PR Over Justice 

From the acquittal of O.J. Simpson to the insidious history of sexual assault at Baylor University and many other colleges, male sports culture shields perpetrators from criminal justice, particularly when it comes to violence against women. Between 2010 and 2014 alone, there were 18 allegations of sexual assault and 46 allegations of domestic violence across the NFL, MLB and NBA. Only one resulted in a conviction. PR concerns reign supreme.

Discouraging Free Speech

The supposed apolitical stance of professional sports is its own form of politics bent on silencing athletes with ideas and ideals. Colin Kaepernick, who kneeled during the national anthem in protest of police brutality, remains without a team.

Demonstrations have all but disappeared (with the WNBA and women’s soccer notable exceptions). The International Olympic Committee has banned athlete protests at the Olympics and NCAA athletes have gone silent following a brief period of post-George Floyd, COVID-19 and 2021 Women’s Final Four protests of gender inequality.

The message is clear: Values are not worth the dollars they cost. Leaders in the college and professional sports arena have the money, power and reach to take a stand against social problems that are deeply enmeshed in the culture of sport: human trafficking, domestic violence, racial discrimination, just to name a few. They should be allowed to use this power.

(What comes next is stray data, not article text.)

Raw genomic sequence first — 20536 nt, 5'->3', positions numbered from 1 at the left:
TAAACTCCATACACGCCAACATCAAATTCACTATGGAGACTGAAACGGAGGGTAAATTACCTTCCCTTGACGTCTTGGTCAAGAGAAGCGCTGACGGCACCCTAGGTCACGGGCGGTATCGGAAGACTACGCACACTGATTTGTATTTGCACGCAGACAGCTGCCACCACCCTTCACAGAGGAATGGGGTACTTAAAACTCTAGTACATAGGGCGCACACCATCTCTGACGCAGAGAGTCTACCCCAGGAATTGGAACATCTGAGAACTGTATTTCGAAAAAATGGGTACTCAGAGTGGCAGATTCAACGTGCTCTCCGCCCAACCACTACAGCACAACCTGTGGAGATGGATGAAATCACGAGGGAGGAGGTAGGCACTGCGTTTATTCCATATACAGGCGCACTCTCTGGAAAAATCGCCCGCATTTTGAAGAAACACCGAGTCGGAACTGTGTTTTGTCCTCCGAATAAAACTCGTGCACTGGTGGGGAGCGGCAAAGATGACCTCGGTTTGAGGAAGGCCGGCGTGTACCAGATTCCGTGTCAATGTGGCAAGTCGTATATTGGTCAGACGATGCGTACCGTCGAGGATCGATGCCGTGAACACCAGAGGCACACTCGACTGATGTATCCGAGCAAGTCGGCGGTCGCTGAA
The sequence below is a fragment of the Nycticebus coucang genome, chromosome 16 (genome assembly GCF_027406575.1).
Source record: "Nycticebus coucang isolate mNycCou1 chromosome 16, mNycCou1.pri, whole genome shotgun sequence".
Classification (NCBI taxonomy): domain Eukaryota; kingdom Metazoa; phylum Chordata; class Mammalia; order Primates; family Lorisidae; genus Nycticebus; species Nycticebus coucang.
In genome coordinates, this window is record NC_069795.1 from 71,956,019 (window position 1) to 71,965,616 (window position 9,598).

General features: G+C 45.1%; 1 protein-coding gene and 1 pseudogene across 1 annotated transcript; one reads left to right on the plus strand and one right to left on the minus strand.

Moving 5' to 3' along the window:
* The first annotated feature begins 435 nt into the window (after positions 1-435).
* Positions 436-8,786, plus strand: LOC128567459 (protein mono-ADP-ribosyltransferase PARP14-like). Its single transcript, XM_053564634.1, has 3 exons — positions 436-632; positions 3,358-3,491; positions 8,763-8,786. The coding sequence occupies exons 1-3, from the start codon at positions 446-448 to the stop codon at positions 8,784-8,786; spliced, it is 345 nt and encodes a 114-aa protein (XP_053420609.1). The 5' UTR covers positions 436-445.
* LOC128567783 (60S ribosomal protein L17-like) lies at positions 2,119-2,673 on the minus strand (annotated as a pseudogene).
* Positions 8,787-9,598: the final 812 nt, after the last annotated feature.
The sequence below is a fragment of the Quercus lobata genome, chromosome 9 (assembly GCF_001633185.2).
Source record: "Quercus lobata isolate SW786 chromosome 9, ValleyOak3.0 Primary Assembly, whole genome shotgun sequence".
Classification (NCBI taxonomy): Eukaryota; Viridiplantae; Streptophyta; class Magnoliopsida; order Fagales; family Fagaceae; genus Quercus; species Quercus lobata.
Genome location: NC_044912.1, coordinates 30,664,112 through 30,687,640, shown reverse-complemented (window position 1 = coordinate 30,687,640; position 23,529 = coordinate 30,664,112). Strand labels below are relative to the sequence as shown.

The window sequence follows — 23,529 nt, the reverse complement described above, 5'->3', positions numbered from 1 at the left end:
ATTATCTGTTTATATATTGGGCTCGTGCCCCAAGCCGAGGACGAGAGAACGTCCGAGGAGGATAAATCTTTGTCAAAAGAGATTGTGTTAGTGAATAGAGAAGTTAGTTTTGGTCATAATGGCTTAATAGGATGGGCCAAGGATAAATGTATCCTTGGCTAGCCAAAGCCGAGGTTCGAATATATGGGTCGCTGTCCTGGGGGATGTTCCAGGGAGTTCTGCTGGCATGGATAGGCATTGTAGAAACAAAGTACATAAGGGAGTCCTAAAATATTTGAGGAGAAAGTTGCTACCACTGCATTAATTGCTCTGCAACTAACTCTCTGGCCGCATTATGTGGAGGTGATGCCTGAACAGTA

Homogenous Leadership and Inequitable Hiring Practices

While men’s sports may look diverse, the leadership in sport administration is dismally homogenous. Seventy-one percent of sports agents are male, 84 percent of general managers in the NFL are white, 92 percent of Division I athletic directors are white, 83 percent of sports editors are male—and so on.

The beauty of sport lies in its widespread appeal, with people of every imaginable identity engaged and interested. Such an impactful industry needs to examine its own power structures. Meanwhile, the racial diversity in the women’s college game has 12 Black women coaches in this year’s tournament (up from six last year).

Take Action

As we fill out our March Madness brackets, let’s think about how we want the sports industry to change. Instead of brainstorming ways for women’s sports to “catch up” with men’s sports, let’s fight for the values women leaders are prioritizing like people, planet and purpose. Men’s sports is not the model by which we should measure ourselves. 

What can you do? Support organizations that promote inclusivity and values-driven sports(wo)manship like the Athlete AllyChampion WomenPositive Coaching Alliance, Women Leaders in College SportsWomen’s Sports Foundation and more.

I invite you to start saying “the Women’s Final Four” and “the Men’s Final Four” these next few weeks. Language matters. Women’s basketball can help all of us transcend toxic masculinity, embrace purpose and people, and drive equity. Who are you rooting for? 

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Building upon a 35-year career in women’s leadership, sports, and strategic consulting with her firm Changemaker Strategies, Tuti is focused on engaging people in philanthropy and investing to activate their capital with a social justice lens. As a life-long athlete, gender avenger, and point guard, Tuti and her team engaged thousands of activist donors at the Women’s Sports Foundation raising $70 million (1994-2008) to catalyze equal access to all sports for all women and girls. After growing up in rural New Hampshire and “jumping class,” Tuti’s story and publications inspire people to make money moves that matter.